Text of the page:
An Oklahoma chainsaw artist unveiled a 12-foot tall sculpture of Jesus Saturday in Fort Gibson. The ceremony took place outside Artur Bookbinding at 100 North Jackson.
The piece, which was carved from a piece of white oak from a Stilwell ranch, was commissioned by bookbinder Zbigniew Niebieszczanski - also known as the Bible Repairman.
Cherokee artist Ben Sparks said the piece took about four months to complete. It portrays Christ reading from Hebrew scripture, he said.
"I absolutely loved doing it and wanted to do it for a long time," Sparks said Saturday before the unveiling. "I'm a very religious Christian, and my wife has been a missionary."
Sparks said most people will be surprised that the carving is very detailed and smooth, not the rough work typically seen in chainsaw art.
Sparks, who has done chainsaw carving for 10 years, said it was challenging to "carve the face of God into something."
"When I think of the face of God and what someone else thinks can be two different things," he said.
The logistics of transporting and setting up the massive artwork were also challenging, but the work was revealed as scheduled during the annual Cherokee National Holiday.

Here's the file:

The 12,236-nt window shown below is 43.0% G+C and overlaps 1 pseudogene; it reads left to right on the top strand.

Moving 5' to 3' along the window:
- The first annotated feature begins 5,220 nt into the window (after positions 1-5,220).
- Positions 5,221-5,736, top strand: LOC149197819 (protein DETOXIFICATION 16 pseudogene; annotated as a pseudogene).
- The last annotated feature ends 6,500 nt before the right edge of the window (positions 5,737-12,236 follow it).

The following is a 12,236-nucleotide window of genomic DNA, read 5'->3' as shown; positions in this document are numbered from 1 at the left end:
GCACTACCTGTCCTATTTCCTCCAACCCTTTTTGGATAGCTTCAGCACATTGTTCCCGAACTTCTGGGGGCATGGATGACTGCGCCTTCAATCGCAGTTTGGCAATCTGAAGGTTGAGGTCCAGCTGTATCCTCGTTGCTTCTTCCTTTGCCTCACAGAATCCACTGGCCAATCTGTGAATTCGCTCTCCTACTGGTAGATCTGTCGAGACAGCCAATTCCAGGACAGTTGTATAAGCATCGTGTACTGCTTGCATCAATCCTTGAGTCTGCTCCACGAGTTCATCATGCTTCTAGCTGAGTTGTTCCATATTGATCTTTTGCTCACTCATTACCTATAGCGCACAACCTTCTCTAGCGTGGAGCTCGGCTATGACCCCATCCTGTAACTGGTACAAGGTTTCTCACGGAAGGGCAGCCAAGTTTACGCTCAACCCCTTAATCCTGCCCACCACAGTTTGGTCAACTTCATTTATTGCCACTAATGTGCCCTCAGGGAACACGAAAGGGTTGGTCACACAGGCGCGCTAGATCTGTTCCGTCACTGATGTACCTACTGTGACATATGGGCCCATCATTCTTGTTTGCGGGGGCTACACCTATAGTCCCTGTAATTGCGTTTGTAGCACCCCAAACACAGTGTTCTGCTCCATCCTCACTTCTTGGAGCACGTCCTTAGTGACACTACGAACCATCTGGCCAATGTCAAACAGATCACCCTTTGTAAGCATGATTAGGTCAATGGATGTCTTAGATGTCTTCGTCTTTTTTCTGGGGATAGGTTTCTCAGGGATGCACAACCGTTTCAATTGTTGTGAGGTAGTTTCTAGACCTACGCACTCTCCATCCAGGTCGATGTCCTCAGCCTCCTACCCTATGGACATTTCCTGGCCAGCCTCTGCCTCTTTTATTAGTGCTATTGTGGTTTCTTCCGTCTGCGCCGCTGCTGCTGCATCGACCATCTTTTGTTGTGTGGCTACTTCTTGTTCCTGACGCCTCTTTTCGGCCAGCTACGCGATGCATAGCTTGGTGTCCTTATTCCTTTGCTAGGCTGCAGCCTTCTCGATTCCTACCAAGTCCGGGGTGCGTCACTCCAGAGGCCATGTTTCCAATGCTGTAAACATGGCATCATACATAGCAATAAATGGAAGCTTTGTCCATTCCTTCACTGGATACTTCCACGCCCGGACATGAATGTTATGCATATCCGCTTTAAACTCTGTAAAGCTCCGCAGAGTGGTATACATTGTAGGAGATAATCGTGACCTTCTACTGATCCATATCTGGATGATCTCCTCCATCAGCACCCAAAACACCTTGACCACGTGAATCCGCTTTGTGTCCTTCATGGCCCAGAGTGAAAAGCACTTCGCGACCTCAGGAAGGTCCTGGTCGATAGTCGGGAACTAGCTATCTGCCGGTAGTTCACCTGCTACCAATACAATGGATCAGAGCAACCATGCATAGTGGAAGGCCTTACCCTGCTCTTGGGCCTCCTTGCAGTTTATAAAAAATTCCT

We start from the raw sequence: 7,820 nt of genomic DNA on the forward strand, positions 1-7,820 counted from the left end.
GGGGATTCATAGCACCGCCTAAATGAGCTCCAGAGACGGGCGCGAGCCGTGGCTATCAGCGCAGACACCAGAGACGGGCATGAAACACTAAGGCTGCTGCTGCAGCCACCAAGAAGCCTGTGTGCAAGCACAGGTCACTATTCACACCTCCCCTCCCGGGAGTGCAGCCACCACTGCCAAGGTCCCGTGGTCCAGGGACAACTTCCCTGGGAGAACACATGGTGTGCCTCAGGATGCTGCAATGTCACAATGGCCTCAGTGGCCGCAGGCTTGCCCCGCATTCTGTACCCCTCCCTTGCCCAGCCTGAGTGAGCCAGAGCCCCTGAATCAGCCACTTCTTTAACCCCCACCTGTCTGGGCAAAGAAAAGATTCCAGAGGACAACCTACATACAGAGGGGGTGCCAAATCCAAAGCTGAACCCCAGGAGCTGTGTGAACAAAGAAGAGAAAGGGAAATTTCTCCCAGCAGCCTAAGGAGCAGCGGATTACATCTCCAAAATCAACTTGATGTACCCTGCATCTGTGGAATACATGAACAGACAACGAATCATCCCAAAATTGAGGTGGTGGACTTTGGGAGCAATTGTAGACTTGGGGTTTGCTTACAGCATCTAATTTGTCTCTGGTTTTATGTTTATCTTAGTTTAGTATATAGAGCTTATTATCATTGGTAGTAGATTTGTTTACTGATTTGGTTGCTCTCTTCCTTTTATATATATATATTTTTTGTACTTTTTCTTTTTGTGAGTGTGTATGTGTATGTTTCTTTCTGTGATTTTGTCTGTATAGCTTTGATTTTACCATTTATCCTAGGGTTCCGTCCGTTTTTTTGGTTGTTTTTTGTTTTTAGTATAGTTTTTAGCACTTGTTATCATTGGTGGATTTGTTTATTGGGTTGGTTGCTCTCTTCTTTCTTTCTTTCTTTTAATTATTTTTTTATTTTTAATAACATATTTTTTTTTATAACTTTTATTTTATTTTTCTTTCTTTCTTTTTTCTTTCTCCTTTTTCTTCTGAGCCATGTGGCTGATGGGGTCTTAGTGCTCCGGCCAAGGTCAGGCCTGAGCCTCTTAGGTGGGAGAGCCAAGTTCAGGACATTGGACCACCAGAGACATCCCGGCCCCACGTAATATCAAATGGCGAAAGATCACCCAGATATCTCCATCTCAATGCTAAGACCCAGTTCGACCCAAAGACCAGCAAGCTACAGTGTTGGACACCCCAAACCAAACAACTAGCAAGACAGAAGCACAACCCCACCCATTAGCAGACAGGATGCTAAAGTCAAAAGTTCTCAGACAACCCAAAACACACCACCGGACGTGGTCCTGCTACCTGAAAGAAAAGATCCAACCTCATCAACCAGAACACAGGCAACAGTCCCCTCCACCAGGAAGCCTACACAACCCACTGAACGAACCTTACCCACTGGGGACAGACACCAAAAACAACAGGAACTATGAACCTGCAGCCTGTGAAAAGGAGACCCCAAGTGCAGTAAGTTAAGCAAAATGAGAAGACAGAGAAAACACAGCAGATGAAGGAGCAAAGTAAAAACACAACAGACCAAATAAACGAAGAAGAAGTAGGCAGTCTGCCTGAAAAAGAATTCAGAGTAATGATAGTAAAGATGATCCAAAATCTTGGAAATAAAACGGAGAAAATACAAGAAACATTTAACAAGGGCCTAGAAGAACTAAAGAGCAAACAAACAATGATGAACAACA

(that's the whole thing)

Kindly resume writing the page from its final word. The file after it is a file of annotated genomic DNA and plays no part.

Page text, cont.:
Sparks, born and raised in the Tahlequah area, said his family came to Oklahoma in the 1800s with the Trail of Tears. He has won competitions at the Five Civilized Tribes Museum and has pieces on display from coast to cost, he said.
He is proud that no live trees are used in his sculpture.
"We don't take down new trees," he said. "We try to use reclaimed, dead trees."
Niebieszczanski is a world-famous bookbinder who immigrated to the U.S. and is currently working to restore a 400-year Bible.
Monks from the Our Lady of Clear Creek Abbey Monastery in Lost City came to the unveiling ceremony to pray over the artwork.